August/September 11

Noorderlicht 27 August-11th September, 2011.

On Saturday 27th August a Beluga Expeditions charter group boarded Noorderlicht for fifteen days of what was originally billed as a hiking tour, but later expanded to include places for those whose main interest was photography. Its members included contingents from Germany and Holland, together with a couple of singles from the United Kingdom and one lady of Spain. Being on a small ship with a small group for two weeks is something that can be fraught with peril, but the company got along very happily for most of the time, much assisted by the lively Dutch sextet, who put others (and especially the United Kingdom duo) to shame by their ability to speak fluently in both English and German. The tour leader was the very experienced Spitsbergen guide and author, Andreas Umbreit, who was ably assisted by Therese Horntrich, making what proved to be an impressive start to her guiding career.

For all his know-how Andreas had not led on Noorderlicht before, and his plans were often frustrated by unfavourable weather conditions and perhaps also (and I am guessing here) by the fact that a schooner inevitably travels more slowly than larger cruise ships, especially in a headwind, and that this was something for which allowance was not initially made. Others had to do a certain amount of adjusting too, and especially the hikers who had no prior experience of walking in Spitsbergen, where there is a distinct possibility that the surface will be formed of large stones and rocks which move beneath you in the most interesting ways, and make going anywhere very hard work indeed. On the first day Andreas, who is a fearsome hiker himself, announced that there would be a walk lasting three hours. The present writer, who had been to the archipelago before, and had heard of 'three hourse' before, didnt much like the sound of this, and decided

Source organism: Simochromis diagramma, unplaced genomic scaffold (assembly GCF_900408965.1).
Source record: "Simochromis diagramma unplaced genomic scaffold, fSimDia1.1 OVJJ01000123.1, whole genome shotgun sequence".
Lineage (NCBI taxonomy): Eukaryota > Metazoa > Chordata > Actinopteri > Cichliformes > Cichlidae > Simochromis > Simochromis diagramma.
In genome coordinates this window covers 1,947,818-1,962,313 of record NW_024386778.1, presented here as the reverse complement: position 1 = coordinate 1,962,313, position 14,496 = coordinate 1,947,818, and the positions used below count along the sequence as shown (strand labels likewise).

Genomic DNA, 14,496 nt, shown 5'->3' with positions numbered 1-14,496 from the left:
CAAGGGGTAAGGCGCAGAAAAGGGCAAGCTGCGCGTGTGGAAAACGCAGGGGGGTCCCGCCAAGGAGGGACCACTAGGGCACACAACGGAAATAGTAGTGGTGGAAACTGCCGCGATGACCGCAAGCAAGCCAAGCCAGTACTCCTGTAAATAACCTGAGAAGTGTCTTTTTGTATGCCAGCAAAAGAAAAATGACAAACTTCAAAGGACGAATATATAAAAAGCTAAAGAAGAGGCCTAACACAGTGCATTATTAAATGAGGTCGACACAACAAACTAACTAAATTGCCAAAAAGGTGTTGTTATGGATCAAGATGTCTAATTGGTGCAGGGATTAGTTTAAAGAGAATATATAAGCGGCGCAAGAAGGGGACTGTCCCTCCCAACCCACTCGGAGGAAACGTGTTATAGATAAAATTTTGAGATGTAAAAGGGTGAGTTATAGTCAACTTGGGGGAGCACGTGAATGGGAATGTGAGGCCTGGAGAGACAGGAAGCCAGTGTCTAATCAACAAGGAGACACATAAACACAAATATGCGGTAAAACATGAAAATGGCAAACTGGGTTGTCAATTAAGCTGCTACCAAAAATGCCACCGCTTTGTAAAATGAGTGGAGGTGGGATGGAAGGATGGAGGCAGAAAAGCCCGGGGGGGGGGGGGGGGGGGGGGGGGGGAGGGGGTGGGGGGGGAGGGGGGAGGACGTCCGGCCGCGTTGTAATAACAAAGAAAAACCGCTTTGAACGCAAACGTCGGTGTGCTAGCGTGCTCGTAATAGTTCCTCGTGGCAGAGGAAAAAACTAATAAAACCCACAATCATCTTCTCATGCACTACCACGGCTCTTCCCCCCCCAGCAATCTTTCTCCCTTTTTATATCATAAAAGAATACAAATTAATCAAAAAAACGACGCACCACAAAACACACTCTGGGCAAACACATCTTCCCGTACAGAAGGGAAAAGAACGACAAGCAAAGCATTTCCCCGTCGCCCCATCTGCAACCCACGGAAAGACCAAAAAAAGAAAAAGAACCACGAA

to stay on Noorderlicht, which transferred the happy heroes to the shore and then moved to the point where they would be picked up. Three hours later? Well, not quite... The three hours became four, and then five and then six; at least one of the heroes, his judgement perhaps affected by a degree of delirium brought on by exhaustion, insisted afterwards that the total had eventually reached eight. At any rate, the group came into sight at last, although 'group' is hardly the correct term for a line straggling over hundreds of metres, with Andreas striding along at the front and Therese bringing up the rear. After that some never joined the 'fast hikers' again. Instead, they ambled amicably over short distances with Therese and her heavy calibre rifle, taking in the beauties of the landscape and wildlife at leisure, and developing a high regard for their guide's gentleness and sweetness of temper.

This is not to say that the trip was all hiking. Far from it. We also visited a great many sites of historical interest, including a number of old whaling stations and trapper cabins (Smeerenburg, Hamburgbukta, Trygghamna, Sallyhamna, Kobbel Fjord and more) and the aeronautical remains at Virgohamna, where Andreas had secured special permission from the Norwegian authorities for us to land. When Noorderlicht was at sea he gave a number of talks distinguished by the sharpness of his intellect and the extent of his erudition, and it was here that his qualities as a guide were at their most obvious. He and Therese were assisted by a crew who were a delight. Sonja had a smile for everybody and consistently astonished with her ability to produce excellent food from a tiny galley. Peter piloted the zodiac in the most moderate way imaginable, and delivered to the shore passengers who were still dry. Jeroen's dashing cavalier style, by contrast, was
rather more exciting, and quite a lot damper; after a Jeroen crossing in a sea which was distinctly rough, those still on the ship were a little concerned to see him baling quantities of water from the zodiac before making the return journey...

This was a very good holiday; the weather might have been kinder, but the company could hardly have been better; Noorderlicht was superb; and Spitsbergen was Spitsbergen.

Ken Lawson

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